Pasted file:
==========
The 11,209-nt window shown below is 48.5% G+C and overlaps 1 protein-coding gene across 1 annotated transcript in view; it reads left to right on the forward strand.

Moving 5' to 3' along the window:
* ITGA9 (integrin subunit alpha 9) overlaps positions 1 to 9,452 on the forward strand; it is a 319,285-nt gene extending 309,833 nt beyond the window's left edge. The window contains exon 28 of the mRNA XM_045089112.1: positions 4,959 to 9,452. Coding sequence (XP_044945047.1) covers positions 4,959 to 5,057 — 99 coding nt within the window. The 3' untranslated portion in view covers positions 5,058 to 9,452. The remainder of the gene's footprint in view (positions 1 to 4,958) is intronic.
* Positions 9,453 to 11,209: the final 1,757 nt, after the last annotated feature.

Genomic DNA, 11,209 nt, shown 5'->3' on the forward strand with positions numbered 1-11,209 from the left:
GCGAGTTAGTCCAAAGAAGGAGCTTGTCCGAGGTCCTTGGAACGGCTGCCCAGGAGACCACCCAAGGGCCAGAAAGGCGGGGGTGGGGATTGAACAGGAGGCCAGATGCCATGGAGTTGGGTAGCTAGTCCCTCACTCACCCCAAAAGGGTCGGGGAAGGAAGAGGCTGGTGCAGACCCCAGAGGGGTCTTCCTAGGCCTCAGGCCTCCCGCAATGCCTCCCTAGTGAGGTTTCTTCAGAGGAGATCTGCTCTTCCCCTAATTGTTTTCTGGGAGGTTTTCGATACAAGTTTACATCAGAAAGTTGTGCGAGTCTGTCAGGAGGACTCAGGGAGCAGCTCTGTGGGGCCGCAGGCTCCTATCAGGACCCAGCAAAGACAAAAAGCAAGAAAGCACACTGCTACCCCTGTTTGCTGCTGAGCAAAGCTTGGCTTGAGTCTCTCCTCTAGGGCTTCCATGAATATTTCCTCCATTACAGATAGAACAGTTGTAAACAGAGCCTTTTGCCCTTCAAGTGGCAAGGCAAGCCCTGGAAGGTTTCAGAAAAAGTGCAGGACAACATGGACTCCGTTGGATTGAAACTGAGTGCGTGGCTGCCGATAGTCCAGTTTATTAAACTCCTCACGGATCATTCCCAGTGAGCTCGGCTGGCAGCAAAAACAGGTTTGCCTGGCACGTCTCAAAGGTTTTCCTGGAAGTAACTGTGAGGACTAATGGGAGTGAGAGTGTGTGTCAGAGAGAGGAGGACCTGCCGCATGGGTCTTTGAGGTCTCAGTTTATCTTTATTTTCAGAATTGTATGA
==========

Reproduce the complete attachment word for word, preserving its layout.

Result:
The 11,209-nt window shown below is 48.5% G+C and overlaps 1 protein-coding gene across 1 annotated transcript in view; it reads left to right on the forward strand.

Moving 5' to 3' along the window:
* ITGA9 (integrin subunit alpha 9) overlaps positions 1 to 9,452 on the forward strand; it is a 319,285-nt gene extending 309,833 nt beyond the window's left edge. The window contains exon 28 of the mRNA XM_045089112.1: positions 4,959 to 9,452. Coding sequence (XP_044945047.1) covers positions 4,959 to 5,057 — 99 coding nt within the window. The 3' untranslated portion in view covers positions 5,058 to 9,452. The remainder of the gene's footprint in view (positions 1 to 4,958) is intronic.
* Positions 9,453 to 11,209: the final 1,757 nt, after the last annotated feature.

Genomic DNA, 11,209 nt, shown 5'->3' on the forward strand with positions numbered 1-11,209 from the left:
GCGAGTTAGTCCAAAGAAGGAGCTTGTCCGAGGTCCTTGGAACGGCTGCCCAGGAGACCACCCAAGGGCCAGAAAGGCGGGGGTGGGGATTGAACAGGAGGCCAGATGCCATGGAGTTGGGTAGCTAGTCCCTCACTCACCCCAAAAGGGTCGGGGAAGGAAGAGGCTGGTGCAGACCCCAGAGGGGTCTTCCTAGGCCTCAGGCCTCCCGCAATGCCTCCCTAGTGAGGTTTCTTCAGAGGAGATCTGCTCTTCCCCTAATTGTTTTCTGGGAGGTTTTCGATACAAGTTTACATCAGAAAGTTGTGCGAGTCTGTCAGGAGGACTCAGGGAGCAGCTCTGTGGGGCCGCAGGCTCCTATCAGGACCCAGCAAAGACAAAAAGCAAGAAAGCACACTGCTACCCCTGTTTGCTGCTGAGCAAAGCTTGGCTTGAGTCTCTCCTCTAGGGCTTCCATGAATATTTCCTCCATTACAGATAGAACAGTTGTAAACAGAGCCTTTTGCCCTTCAAGTGGCAAGGCAAGCCCTGGAAGGTTTCAGAAAAAGTGCAGGACAACATGGACTCCGTTGGATTGAAACTGAGTGCGTGGCTGCCGATAGTCCAGTTTATTAAACTCCTCACGGATCATTCCCAGTGAGCTCGGCTGGCAGCAAAAACAGGTTTGCCTGGCACGTCTCAAAGGTTTTCCTGGAAGTAACTGTGAGGACTAATGGGAGTGAGAGTGTGTGTCAGAGAGAGGAGGACCTGCCGCATGGGTCTTTGAGGTCTCAGTTTATCTTTATTTTCAGAATTGTATGA